At the start of the week, my simulations were still running. Many had finished, but some had been held back waiting for space available on the computing clusters, so I spent much of the week going through dark matter theory. My supervisors wanted to know how the calculation of the relic density works; put simply, how much dark matter do we theoretically expect to exist in the universe for a given model. The key questions though, were what were the assumptions that went into the calculation and where might they break down. By Friday, there were still four simulations running, and they wouldn’t finish until early on Sunday morning.
Away from the books, it was a rather straightforward week. Wednesday night was another Gates Internal symposium; a semi-regular series where scholars present their work. As is typically the case, the talks were selected from a diverse range of topics. There were a diverse range of topics; explaining immunology through literature, analysing the political statements of the Disney film Zootopia, how to analyse exoplanetary atmospheres and the ongoing political problems in the Central African Republic. As usual, it is amazing to hear about all of the different things that people are studying. Cambridge, and Gates in particular allows me to mingle with so many different people from different disciplines. It is something rather unique to Cambridge and that I have never really experienced before.
My other social event for the week was on Friday night, where I had invited Annalise, Jacqueline and Paul to formal at Darwin. We met by the Porter’s lodge, for predrinks in the Old Library, which today had been decorated in an exhibit on the Russian Empire. Dinner itself was, in my opinion, one of the best I have had at Darwin. For our entrée, we were served salad with tomato soup in an artisanal narrow jar. I opted out of the seafood main course, instead going for the vegetarian gnocci, which was coated in a beautiful sauce. Finally, dinner was topped off with a scrumptious chocolate tart.
After dinner, we farwelled Paul who had some work to do later that evening, and walked as a trio to Joanna and Danny’s; who were hosting a Partyyy (sic) that night. We didn’t change, so I turned up in my formal wear. There were a number of mostly Gates people, many of whom stayed to about midnight, and I got to socialise with a number of people, and got caught in the crossfire in a discussion about North Carolinian College Football. I stayed later, and moved from from the kitchen to the living room to join in the karaoke; which turned out mostly to be questioning on what I would like to do for my upcoming 21st birthday.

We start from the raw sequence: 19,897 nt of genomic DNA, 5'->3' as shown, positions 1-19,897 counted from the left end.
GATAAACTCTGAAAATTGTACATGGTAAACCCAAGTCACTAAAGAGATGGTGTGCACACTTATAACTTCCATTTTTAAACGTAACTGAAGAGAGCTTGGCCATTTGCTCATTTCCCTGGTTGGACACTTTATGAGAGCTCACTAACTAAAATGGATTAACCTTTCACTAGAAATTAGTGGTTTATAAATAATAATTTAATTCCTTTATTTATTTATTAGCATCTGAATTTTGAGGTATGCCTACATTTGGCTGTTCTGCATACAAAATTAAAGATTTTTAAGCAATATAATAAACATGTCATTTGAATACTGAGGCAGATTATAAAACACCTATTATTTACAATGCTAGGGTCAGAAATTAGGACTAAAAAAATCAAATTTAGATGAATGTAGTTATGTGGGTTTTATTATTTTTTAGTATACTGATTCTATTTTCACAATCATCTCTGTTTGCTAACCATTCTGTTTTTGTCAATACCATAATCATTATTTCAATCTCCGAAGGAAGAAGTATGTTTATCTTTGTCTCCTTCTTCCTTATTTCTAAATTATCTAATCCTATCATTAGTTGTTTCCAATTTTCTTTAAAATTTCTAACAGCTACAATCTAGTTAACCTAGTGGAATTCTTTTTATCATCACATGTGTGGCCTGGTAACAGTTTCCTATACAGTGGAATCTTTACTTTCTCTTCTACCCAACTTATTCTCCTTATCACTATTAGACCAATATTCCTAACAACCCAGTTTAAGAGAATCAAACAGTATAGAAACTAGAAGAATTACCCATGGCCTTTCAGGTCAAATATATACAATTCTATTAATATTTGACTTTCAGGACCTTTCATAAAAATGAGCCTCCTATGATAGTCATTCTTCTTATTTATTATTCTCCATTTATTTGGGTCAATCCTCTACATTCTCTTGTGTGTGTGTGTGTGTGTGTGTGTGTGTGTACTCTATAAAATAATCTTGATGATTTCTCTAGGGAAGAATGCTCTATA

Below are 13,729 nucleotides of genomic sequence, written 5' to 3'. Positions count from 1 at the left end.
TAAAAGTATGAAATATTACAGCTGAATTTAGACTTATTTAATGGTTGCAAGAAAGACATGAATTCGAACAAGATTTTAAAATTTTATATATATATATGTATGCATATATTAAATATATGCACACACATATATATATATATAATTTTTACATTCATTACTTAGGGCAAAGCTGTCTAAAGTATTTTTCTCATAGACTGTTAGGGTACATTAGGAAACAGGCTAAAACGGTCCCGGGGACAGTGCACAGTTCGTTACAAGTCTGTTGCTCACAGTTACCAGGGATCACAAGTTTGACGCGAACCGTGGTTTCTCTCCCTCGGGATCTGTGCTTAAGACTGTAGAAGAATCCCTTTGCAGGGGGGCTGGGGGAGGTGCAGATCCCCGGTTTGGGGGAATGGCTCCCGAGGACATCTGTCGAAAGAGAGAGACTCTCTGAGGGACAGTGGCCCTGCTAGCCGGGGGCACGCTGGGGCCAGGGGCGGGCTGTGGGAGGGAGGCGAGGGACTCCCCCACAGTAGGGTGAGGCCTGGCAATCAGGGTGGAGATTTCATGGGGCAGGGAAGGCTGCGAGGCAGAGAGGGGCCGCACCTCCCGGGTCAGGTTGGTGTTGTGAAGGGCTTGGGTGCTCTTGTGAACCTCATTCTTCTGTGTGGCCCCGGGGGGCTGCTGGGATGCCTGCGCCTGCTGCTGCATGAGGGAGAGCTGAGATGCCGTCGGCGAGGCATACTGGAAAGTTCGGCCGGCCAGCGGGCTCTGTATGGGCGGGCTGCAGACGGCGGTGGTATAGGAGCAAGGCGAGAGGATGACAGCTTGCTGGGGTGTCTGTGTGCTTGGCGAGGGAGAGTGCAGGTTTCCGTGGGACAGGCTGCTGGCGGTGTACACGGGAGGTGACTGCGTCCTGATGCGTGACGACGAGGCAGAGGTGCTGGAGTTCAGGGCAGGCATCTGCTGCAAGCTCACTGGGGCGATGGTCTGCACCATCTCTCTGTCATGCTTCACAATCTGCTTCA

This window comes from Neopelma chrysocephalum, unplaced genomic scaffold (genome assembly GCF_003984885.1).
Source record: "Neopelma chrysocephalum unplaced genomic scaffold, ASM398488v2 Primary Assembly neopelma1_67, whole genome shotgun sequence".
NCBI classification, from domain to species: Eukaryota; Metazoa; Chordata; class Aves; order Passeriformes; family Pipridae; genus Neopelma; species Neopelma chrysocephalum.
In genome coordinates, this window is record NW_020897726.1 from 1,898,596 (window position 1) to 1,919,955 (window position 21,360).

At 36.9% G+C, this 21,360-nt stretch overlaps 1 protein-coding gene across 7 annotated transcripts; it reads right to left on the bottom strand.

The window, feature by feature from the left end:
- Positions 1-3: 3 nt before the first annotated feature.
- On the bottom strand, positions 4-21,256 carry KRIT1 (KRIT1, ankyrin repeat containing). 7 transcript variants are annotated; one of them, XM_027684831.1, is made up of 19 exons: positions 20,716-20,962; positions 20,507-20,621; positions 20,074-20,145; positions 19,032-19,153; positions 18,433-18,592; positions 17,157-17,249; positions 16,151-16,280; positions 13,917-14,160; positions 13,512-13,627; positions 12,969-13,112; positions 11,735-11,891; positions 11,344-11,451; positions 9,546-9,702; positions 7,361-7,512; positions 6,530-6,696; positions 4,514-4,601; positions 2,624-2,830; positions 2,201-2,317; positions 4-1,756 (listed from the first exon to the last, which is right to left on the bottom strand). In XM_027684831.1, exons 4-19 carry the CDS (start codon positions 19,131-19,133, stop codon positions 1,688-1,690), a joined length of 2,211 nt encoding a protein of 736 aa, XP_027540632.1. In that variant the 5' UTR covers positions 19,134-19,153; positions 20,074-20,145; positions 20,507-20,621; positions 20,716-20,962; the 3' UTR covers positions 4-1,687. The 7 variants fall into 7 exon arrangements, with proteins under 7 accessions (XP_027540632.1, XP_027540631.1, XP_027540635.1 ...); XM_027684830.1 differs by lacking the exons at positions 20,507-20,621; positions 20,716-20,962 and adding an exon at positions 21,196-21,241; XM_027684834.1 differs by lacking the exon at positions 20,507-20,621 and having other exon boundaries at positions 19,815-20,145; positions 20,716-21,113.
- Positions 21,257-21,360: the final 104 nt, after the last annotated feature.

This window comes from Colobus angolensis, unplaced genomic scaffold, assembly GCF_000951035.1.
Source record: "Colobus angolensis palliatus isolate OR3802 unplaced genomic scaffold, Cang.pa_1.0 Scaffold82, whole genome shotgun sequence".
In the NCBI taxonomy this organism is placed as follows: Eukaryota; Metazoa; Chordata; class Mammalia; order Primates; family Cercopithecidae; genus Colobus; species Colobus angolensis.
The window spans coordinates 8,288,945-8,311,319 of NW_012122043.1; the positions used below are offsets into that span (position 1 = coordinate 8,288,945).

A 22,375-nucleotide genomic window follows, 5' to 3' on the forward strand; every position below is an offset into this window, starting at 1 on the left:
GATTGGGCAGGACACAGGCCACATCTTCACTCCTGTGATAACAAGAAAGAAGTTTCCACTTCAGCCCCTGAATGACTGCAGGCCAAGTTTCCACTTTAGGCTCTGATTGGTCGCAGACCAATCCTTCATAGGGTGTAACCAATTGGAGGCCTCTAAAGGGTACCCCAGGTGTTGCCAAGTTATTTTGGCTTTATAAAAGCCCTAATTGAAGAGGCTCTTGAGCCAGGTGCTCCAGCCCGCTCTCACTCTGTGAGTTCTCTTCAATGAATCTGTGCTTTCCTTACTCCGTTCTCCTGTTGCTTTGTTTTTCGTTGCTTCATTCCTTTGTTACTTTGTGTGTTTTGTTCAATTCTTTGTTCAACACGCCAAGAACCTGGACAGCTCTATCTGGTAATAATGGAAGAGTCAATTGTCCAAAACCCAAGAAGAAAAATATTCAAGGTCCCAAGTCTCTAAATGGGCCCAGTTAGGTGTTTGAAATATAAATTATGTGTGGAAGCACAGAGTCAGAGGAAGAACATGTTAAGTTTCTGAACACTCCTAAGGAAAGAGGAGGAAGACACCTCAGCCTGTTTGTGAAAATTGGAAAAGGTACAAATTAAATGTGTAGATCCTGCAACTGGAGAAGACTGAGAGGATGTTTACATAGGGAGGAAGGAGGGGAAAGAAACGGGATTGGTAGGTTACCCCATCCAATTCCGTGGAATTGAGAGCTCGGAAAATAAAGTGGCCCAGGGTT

It was some hours and spilled glasses of wine later again before it was time to go home, but it took longer still to actually leave and longer again to convince everyone that everyone else was sober enough to manage themselves. The walk home was made more interesting by the fact that there was snow falling and settling all over the cars and streets.
I recovered the next morning with a long bike ride to Great Chishill, the highest point in the county of Cambridgeshire. Throughout my ride, the snow was falling. I had never ridden in snow before, at it was a really great experience. The road wasn’t slippery, because it would melt when it settled on the tarmac and so it wasn’t much different to cycling in the rain. When I was climbing up to Great Chishill, the snow started to settle on the ground, and so I was treated to a beautifully white English village; the first time I’d seen as such this winter. I descended down into Whittlesford to catch a train back home.
Sunday Brunch this week was with another group of Gates Scholars, this time at Pembroke college. The attraction this week was intended to be the famous Pembroke waffles, but by the time we visited they had all gone. Instead, we resigned to pancakes, which were delicious in any case. That said, they brought comparisons to the antipodean pikelets (which took some explaining to the non-antipodeans). The rest of my weekend was spent in the office working.